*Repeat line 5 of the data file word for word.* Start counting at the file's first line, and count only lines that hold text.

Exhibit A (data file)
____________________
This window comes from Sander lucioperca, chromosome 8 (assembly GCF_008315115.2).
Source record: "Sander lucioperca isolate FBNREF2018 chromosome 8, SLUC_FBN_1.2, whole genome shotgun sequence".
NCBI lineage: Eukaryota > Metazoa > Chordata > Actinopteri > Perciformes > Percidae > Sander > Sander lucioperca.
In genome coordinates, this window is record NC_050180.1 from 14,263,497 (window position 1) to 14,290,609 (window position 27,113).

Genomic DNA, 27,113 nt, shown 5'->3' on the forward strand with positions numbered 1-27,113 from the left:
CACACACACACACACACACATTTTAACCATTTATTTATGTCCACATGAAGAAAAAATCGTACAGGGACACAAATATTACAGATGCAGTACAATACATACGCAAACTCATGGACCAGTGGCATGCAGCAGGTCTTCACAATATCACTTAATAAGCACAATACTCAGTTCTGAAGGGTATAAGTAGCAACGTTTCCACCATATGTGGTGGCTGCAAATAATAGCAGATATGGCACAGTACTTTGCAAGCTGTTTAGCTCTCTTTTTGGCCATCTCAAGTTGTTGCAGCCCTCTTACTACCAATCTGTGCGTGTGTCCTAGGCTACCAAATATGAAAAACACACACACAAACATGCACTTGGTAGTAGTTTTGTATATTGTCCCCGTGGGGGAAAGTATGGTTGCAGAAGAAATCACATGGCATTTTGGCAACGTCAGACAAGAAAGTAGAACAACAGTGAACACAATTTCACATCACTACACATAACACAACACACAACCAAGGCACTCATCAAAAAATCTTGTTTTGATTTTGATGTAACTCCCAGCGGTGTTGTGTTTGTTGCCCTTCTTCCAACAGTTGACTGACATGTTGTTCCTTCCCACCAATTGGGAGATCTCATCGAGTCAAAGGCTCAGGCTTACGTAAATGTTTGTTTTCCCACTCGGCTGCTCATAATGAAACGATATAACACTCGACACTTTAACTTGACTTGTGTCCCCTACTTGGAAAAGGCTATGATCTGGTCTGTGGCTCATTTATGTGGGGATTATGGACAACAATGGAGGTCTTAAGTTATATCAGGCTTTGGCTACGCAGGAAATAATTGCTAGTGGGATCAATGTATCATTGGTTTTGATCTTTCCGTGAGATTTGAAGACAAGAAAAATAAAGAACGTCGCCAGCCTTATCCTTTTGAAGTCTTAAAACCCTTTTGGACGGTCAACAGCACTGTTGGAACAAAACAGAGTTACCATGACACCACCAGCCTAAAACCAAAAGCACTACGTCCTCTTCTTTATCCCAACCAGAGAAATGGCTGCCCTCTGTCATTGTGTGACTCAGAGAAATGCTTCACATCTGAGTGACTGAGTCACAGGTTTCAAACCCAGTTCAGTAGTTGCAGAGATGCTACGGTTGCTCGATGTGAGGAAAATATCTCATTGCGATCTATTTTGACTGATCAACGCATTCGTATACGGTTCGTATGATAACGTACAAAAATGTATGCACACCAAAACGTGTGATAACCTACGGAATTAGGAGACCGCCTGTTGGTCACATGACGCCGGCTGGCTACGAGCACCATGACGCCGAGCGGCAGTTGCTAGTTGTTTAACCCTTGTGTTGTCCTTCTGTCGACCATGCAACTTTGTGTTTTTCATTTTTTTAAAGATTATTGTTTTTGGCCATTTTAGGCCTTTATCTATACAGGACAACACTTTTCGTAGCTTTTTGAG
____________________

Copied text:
Genomic DNA, 27,113 nt, shown 5'->3' on the forward strand with positions numbered 1-27,113 from the left: